Clivia is a common herbaceous stoloniferous plant, native to southern Africa; in particular in Italy the species Clivia miniata is widespread, and some varieties derived from this species. These are evergreen herbaceous plants, which produce a good root system, from which a large tuft of large ribbon-shaped, arched, dark green, shiny and leathery leaves rises; in spring between the leaves the plant produces a tall, fleshy, wide stem, which bears an umbrella inflorescence consisting of large funnel-shaped flowers, typically of a bright orange color; there are varieties with yellow, white, red, or pinkish orange flowers. In recent years in the nursery you can also find Clivie of the nobilis species, which produce a more contained head, with flowers on a short fleshy stem, red, tubular in shape, facing downwards.
The Clivie they are grown as houseplants, because the large leaves are evergreen and persist throughout the year; flowering occurs between late winter and early spring, and lasts a few weeks; well-developed plants and in the right growing conditions can produce more floral stems, which often develop in succession, making the flowering even more prolonged.
The clivias come from the southern part of Africa, where the climate is certainly milder than that which can be found in Italy, but as regards rainfall it does not differ much; therefore our plants will need very mild minimum temperatures, never below 8-10 ° C, not even in winter; therefore they are grown at home, not necessarily in a heated area, even a stairwell can be indicated, as long as the plant is not subject to cold wind blows due to a window or a door that open continuously.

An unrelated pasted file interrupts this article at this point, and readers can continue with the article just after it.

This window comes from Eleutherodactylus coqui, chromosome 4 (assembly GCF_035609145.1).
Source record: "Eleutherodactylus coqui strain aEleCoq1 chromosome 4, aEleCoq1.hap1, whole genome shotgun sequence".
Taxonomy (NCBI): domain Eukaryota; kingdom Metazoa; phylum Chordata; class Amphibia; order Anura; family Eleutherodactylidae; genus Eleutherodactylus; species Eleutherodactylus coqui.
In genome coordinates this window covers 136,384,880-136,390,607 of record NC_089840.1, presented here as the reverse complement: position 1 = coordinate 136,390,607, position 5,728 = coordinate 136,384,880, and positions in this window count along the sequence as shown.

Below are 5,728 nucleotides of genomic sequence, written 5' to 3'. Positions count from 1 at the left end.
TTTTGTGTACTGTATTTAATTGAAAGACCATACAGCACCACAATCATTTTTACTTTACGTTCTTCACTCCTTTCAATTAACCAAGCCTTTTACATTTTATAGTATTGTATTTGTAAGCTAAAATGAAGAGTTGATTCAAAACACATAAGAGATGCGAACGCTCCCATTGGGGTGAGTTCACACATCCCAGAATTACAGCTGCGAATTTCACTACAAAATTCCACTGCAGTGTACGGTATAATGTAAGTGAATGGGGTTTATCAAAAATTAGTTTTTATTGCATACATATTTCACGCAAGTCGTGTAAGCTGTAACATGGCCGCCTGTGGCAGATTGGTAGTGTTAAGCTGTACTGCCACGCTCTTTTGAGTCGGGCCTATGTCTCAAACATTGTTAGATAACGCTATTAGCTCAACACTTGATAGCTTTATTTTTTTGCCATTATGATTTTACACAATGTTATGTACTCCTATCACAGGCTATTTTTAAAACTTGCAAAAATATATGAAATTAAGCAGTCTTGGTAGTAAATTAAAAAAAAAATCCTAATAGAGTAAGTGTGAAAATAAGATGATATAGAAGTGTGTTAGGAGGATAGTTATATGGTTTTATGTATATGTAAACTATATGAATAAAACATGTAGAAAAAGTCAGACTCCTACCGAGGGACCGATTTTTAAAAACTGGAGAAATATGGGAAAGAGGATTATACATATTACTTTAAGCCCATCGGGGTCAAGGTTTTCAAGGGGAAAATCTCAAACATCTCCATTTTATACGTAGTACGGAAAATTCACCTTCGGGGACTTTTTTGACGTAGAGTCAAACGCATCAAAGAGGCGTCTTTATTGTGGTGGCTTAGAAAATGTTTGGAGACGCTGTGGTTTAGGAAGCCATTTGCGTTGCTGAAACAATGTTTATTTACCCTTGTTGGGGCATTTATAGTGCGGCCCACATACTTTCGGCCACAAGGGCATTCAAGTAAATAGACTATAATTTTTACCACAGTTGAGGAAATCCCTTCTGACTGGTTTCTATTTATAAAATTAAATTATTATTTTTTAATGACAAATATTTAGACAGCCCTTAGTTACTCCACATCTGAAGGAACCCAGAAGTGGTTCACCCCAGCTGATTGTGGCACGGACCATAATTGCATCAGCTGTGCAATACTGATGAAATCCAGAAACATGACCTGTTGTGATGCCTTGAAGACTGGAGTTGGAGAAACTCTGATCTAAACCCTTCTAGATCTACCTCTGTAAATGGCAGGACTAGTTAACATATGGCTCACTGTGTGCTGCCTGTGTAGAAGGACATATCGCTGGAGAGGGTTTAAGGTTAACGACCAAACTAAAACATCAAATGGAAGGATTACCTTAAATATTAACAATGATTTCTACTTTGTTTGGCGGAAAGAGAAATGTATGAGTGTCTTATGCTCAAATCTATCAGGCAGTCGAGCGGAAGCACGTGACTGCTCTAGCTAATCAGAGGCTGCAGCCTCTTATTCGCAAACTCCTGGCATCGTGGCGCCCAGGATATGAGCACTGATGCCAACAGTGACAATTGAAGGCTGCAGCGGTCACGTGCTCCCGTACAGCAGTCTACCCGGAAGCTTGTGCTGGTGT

Watering will be regular throughout the growing season, wetting the soil thoroughly from March to September, but always waiting for it to dry before watering again; during this time of year we remember to also supply some fertilizer, dissolved in the irrigating water, every 13-15 days.
In the autumn and winter period, in nature, the plants do not receive watering, and enter a sort of semi vegetative rest; it seems that such rest favors the flowering, it is therefore advisable to thin the waterings, until almost suspending them, for the whole winter period. The more the plant is grown fresh and the less it will need to be watered; then the clivia left in the stairwell at 10 ° C it could remain without watering for the whole winter, while the one kept indoors, with a minimum nighttime temperature of 18 ° C, will require sporadic little watering.
If the plant is kept in a heated place, we must also remember to vaporize the foliage, in order to increase the environmental humidity.
After flowering we remove the stem that bore the inflorescence and repot the plant, at least every 2-3 years, placing it in a slightly larger pot than the previous one and replacing all the topsoil with a good fresh universal potting soil, enriched with humus and lightened with few fairly coarse perlite. As is the case with many other plants, even clivias grown in pots seem to prefer slightly crowded pots, therefore we avoid repotting them in very large containers. In fact, moving into a large pot will lead the plant to use most of its energy in producing roots and leaves, to the detriment of the flowering of the following year.